Screenwriter Zach Dean agrees with that much. Speaking with him on Zoom ahead of the film’s release on Amazon Prime Video next month, we talked about what it’s like to write terrifying alien monsters and action scenes, but also the serious questions and big ideas that drew him to write this story in the first place. And while the script was written before the COVID-19 pandemic, Dean notes that the film’s central threat can’t help but feel like a reflection of the horror of the past year, an element that makes a film with a modern message feel all the more timely.
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At some point, you started recognizing J.K. Simmons. Maybe you started recognizing him after his scene-stealing role as J. Jonah Jameson in Sam Raimi’s Spider-Man movies. Maybe you started recognizing him after he won an Oscar for his terrifying work in Whiplash. Hell, maybe you’ve been recognizing him for years — few actors are as busy, and fewer are so consistently reliable.
Simmons has a supporting role in the new science fiction film The Tomorrow War, the kind of small-but-important role he has been elevating for decades. But unlike 20 years ago, you know his character is important the moment he shows up just because he’s played by an actor every movie fan has grown to adore. J.K. Simmons has become Hollywood’s least-hidden chameleon.
Speaking over Zoom ahead of the July release of The Tomorrow War, I asked Simmons about his rise through the ranks of Hollywood “that guys,” the impressive beard he sports throughout the new film, a key moment in Whiplash that has never left my mind, and whether he’s down to return for a Spider-Man movie again.
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There’s an elephant in the room when you talk to Betty Gilpin about her role in The Tomorrow War. Even though the star of GLOW and The Hunt brings humor and charm to her role as the wife of Chris Pratt’s former solider who is recruited to travel through time to fight aliens in an apocalyptic future, she’s still playing…you know, the wife who stays home and doesn’t get to fight the aliens.
But do you know who doesn’t care about that? Betty Gilpin. “I was very happy to be eating bagels in baggy sweaters, waving at everyone as they went off to gun training and stunt training and were icing their knees and stuff,” she told me over Zoom. “My knees feel great.”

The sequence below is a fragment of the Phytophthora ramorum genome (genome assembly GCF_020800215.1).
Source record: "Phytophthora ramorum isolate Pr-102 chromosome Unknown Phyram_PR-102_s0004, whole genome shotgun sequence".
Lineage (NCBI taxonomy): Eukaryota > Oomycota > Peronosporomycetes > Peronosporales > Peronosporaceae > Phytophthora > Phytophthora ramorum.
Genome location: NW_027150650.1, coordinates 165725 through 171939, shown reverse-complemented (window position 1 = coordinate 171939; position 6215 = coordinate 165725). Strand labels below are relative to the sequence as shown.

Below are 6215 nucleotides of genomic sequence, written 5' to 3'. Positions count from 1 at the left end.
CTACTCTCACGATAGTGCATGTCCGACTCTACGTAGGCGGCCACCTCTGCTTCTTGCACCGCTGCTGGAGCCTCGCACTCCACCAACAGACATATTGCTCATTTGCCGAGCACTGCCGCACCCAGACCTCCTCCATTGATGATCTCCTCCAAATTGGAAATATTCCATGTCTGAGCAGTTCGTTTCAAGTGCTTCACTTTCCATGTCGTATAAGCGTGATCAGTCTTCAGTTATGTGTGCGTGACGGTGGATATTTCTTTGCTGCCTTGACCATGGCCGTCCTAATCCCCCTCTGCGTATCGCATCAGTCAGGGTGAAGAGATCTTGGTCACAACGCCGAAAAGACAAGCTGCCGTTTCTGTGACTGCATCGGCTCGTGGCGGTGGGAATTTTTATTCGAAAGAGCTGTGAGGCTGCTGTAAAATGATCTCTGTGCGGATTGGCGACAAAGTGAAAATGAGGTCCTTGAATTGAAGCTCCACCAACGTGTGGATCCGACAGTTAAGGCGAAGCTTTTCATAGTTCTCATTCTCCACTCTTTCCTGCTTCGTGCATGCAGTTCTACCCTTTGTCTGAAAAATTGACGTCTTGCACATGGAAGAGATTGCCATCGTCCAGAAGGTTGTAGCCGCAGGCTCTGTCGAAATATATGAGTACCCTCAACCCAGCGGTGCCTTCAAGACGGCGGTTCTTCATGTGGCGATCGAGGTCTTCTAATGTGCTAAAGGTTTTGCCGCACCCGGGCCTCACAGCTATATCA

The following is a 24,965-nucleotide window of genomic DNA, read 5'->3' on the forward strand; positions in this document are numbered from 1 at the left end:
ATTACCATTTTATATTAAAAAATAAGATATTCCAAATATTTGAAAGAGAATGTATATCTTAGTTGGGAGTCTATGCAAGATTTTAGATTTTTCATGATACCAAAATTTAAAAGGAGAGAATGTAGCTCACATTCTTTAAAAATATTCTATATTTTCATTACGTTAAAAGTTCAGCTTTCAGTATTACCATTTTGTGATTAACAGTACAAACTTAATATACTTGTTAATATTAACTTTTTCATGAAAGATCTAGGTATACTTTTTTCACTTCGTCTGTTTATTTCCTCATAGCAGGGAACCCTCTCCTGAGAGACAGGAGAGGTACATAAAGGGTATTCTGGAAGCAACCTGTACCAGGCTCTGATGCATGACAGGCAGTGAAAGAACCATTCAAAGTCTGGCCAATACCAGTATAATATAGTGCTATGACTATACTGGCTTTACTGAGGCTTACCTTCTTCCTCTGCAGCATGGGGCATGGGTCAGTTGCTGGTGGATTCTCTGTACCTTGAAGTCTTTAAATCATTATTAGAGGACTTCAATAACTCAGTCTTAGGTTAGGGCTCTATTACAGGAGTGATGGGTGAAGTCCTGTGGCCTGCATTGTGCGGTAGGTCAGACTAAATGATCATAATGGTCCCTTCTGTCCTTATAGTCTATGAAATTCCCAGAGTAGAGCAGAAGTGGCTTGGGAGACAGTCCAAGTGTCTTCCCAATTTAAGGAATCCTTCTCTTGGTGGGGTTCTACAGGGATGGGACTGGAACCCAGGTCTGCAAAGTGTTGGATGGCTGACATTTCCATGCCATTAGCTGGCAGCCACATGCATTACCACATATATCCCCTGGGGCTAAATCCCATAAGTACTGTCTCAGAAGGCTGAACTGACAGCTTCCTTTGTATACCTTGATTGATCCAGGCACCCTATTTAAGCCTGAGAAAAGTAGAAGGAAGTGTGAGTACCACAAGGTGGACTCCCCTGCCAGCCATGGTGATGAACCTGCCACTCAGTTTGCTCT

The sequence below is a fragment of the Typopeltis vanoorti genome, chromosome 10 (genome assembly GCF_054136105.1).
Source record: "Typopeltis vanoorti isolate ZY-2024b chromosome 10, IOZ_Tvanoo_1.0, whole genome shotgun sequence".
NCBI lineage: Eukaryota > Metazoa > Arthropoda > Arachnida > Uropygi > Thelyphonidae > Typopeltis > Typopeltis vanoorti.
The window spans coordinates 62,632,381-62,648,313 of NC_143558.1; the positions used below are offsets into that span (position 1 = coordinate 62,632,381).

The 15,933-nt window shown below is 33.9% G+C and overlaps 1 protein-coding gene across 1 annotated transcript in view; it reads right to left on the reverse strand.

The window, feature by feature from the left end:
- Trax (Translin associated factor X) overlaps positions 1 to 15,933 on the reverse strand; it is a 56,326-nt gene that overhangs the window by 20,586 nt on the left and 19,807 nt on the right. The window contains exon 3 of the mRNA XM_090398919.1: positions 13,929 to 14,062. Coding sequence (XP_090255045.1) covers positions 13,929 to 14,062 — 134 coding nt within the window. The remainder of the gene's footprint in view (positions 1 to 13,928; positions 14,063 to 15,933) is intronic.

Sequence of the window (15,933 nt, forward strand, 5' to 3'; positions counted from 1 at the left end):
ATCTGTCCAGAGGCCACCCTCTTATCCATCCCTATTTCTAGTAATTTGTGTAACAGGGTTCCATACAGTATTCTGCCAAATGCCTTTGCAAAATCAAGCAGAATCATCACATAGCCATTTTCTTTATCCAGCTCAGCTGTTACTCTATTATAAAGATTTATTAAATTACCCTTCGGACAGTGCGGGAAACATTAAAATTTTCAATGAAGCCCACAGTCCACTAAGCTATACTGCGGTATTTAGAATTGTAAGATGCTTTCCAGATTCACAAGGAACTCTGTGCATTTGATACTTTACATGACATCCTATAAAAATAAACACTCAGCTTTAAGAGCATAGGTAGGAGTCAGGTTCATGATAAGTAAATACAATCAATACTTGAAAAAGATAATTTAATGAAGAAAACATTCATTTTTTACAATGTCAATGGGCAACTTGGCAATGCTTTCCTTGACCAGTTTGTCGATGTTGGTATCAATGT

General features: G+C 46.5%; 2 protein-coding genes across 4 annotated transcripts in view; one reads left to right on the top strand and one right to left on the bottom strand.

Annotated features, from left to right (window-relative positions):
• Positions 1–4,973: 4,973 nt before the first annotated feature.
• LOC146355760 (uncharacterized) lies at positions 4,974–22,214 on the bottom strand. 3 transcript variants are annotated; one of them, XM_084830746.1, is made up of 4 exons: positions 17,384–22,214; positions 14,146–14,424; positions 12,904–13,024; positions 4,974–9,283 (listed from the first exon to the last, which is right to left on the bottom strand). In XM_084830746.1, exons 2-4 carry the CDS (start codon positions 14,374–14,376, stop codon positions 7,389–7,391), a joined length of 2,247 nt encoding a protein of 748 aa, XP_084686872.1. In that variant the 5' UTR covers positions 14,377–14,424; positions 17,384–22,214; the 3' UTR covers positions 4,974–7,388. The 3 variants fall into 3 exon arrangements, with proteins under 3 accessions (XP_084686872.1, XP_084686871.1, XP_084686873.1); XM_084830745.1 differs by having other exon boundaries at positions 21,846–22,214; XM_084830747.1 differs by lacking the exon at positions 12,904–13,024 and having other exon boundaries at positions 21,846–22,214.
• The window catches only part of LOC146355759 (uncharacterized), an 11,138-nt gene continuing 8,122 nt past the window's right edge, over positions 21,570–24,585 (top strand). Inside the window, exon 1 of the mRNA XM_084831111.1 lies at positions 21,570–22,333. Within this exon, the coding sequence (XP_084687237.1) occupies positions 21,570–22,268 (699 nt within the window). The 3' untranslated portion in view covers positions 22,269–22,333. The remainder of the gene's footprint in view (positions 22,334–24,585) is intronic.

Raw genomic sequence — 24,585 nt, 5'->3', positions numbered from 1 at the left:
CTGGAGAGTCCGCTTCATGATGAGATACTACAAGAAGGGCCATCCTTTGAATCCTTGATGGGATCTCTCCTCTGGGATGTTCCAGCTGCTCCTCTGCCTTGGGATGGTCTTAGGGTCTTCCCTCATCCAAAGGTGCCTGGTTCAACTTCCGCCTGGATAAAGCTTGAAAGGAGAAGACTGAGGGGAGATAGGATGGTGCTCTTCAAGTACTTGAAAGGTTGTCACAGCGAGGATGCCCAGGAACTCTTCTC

The Tomorrow War allows Gilpin to be funny, which is a good thing, because she’s a very funny performer. She’s even funny during exhausting press days, when she answered my questions about the possibility of GLOW ever coming back and why she’s no longer playing Ann Coulter in the upcoming season of American Crime Story. There’s a honesty in her humor as well – not many interviews end with an actor excited about what happens “when the wrinkles show up on [their] face.”
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The Tomorrow War may be a 2021 release, but it feels like a throwback. It would’ve been right at home in the ’90s, and director Chris McKay is a-okay with that.
It’s a premise that could be preposterous: visitors from the future arrive in the modern day to recruit soldiers for a war against an alien race that hasn’t even started yet. But the film takes any potential silliness in stride, taking the premise seriously even while the characters themselves trade enough jokes to keep the mood light. It’s a balance McKay mastered in the realm of animation. Who knew The LEGO Batman Movie would be the perfect training ground for a summer blockbuster crafted out of Roland Emmerich’s personal mold?
I spoke with McKay over Zoom about the film’s (very scary) aliens, adding humor to a very script, and how being compared to ’90s action movies is a compliment.
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Long before Quiara Alegría Hudes wrote the screenplay for the new movie musical In the Heights, she wrote the book for…well, the stage musical In the Heights, sharing duties with songwriter Lin-Manuel Miranda. But a lot happened between those projects. She’s kept busy. She’s written more plays, more musicals. She wrote a children’s book. She won the 2012 Pulitzer Prize for Drama for her play Water by the Spoonful. Not asking her back to shepherd her Tony Award-winning Broadway musical about life and love in Washington Heights would’ve been a crime.
Ahead of the theatrical and streaming release of In the Heights this Friday, I spoke with Hudes over Zoom. We chatted about seeing the movie with an audience, what you can do on film that you can’t on stage (food close-ups!), and how her additional role as a producer allowed her to ensure the film remained authentic and true to the neighborhood in which it is set.
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The only thing more energetic than the new musical In the Heights is the man who directed it. Jon M. Chu has made a career out of creating high energy movies like Step Up 2: The Streets, G.I. Joe: Retaliation, and Crazy Rich Asians, but his particular skill set feels so perfectly in line with this latest project. His film adaptation of the Tony Award-winning musical about the hopes and dreams of the denizens of Washington Heights in New York City is a big movie: big on romance, big on drama, big on comedy, and even big on running time. But if the film is inexhaustible, that’s because Chu himself is just that.
I spoke with Chu ahead of In the Heights‘ theatrical and streaming debut this week, and he showcased a unique ability to cram 20 minutes of information into a 10-minute interview. We talked about his advice for making a great musical, the big sequence he fought to protect, the agonizing process of killing your darlings, and why you should absolutely see the film in theaters.